Second, I wish to be a relentless advocate for science. During my time in graduate schooI I always took pleasure in reaching out to non-scientists. However, the pandemic has taught me that this should not be a choice but a duty, that scientists need to interact with the general public and convey the importance of science to society. I find it particularly important to better explain to non-scientists how science is done—science is the constant search for truth, but as part of this process it is likely that things we once thought were explained a certain way are proven otherwise, and that does not make science dishonest or untrustworthy. I realized that during the pandemic, amidst the hasty pace of discovery, society often felt very uncomfortable with scientists not giving them absolute answers about how the coronavirus spread and to what extent vaccines were providing us with protection, and thus many blamed or ignored us. 

Last but not least, I will fight for making the science community more diverse and tolerant. As a native Spanish speaker and current Chair of MECUSA, the Women in Science Committee at Spanish Scientists in the USA, my goal is to inspire a new generation of Hispanic and Latinx to embark in STEM careers, and to help give their work the visibility it deserves. In parallel, as a member of the Education Committee at the Alliance for Visible Diversity in Science (AVDS) I am educating myself on matters of race and how racism in academia interferes with the advancement of scholars of color. Last but not least, participating in the newly formed ECLP Accessibility Subcommittee, I hope to contribute to making the science community more welcoming to scientists with disabilities. 

As a leader within the Genetics Society of America, what do you hope to accomplish? 

As a GSA leader I hope to engage with like-minded scientists, who not only share a passion for science but also for making the science community as a whole more inclusive and welcoming to everyone. Within less than a year from joining the program, I feel very fortunate to have interacted with many early career trainees from diverse backgrounds that have motivated me to seek new endeavors and step outside my comfort zone. Specifically, I have joined the newly-established Accessibility Subcommittee, where we will work to identify the barriers scientists with disabilities face to succeed in academia. Collectively as a committee, we will inform the broader ECLP and GSA communities about how to accommodate the specific needs of scientists with a broad spectrum of disabilities, provide guidelines for designing GSA content that is widely accessible, and use the GSA as a platform to advocate for and give visibility to scientists with disabilities. As part of the first cohort for this initiative I hope that through our groundwork we will inspire other early career scientists to continue this enterprise in the future.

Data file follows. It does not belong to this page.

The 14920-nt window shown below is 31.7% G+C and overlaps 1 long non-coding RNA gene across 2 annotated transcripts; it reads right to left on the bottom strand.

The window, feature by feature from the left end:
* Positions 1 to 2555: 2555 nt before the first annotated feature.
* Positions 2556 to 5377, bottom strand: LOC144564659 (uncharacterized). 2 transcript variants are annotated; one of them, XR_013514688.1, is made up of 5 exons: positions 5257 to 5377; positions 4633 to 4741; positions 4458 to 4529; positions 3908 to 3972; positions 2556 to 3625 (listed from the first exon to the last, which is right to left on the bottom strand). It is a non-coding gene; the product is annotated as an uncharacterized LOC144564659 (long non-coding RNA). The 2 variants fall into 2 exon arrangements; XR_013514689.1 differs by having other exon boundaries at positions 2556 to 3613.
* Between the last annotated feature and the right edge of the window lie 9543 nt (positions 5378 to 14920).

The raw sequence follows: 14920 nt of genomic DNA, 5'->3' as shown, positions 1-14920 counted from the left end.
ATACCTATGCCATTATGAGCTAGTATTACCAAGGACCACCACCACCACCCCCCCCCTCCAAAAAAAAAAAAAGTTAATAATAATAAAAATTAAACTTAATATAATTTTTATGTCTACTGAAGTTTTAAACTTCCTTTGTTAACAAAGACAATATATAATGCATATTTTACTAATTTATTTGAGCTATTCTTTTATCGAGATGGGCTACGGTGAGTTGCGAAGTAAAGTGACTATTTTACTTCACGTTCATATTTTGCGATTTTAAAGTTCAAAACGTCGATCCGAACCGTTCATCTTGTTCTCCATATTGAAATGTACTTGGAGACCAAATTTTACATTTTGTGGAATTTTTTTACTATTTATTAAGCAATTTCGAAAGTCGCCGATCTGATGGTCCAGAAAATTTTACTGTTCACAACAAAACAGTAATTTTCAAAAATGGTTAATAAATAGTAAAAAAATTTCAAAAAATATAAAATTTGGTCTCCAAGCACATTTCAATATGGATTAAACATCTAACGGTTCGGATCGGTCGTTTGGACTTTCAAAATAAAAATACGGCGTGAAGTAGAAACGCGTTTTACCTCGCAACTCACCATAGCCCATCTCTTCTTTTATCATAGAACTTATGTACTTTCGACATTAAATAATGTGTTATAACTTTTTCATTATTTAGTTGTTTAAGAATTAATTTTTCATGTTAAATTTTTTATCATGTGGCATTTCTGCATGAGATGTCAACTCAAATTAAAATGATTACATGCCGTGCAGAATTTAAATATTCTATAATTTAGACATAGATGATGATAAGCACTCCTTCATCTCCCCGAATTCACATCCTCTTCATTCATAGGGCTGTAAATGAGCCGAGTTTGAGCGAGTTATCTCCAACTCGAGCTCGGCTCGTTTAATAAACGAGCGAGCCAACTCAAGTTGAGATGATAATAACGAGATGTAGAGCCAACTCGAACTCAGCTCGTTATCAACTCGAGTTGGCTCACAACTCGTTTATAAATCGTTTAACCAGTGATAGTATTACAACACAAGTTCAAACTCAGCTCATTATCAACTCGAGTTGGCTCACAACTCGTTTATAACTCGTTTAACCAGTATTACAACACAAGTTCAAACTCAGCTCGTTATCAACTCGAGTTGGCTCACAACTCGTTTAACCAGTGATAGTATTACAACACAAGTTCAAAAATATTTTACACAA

Furthermore, I will seize every chance the GSA gives me as a platform to interact with the broader genetics community as well as the public interested in genetics research. I hope that through this exposure plus the skills learned from the numerous career development opportunities provided within the ECLP program I will become a more effective science communicator and advocate for science. 

Previous leadership experience

  • Chair of Women in Science Committee at Spanish Scientists in the USA (ECUSA), Present
  • Co-Chair of Neurodegeneration session, Drosophila 2021 Conference 
  • Coordinator of “Work In Progress” seminar series, Vollum Institute at OHSU, 2020-2021
  • Member of Education Committee, Alliance for Visible Diversity in Science at OHSU, 2020-Present
  • Baltimore Brain Series Organizing Committee at Johns Hopkins University, 2019
  • Greater Baltimore Society for Neuroscience Steering Committee, 2018
  • Co-president of Hopkins Biotech Network at Johns Hopkins University, 2017-2018

Graduate student and postdoctoral leaders from the Early Career Scientist Committees of the GSA.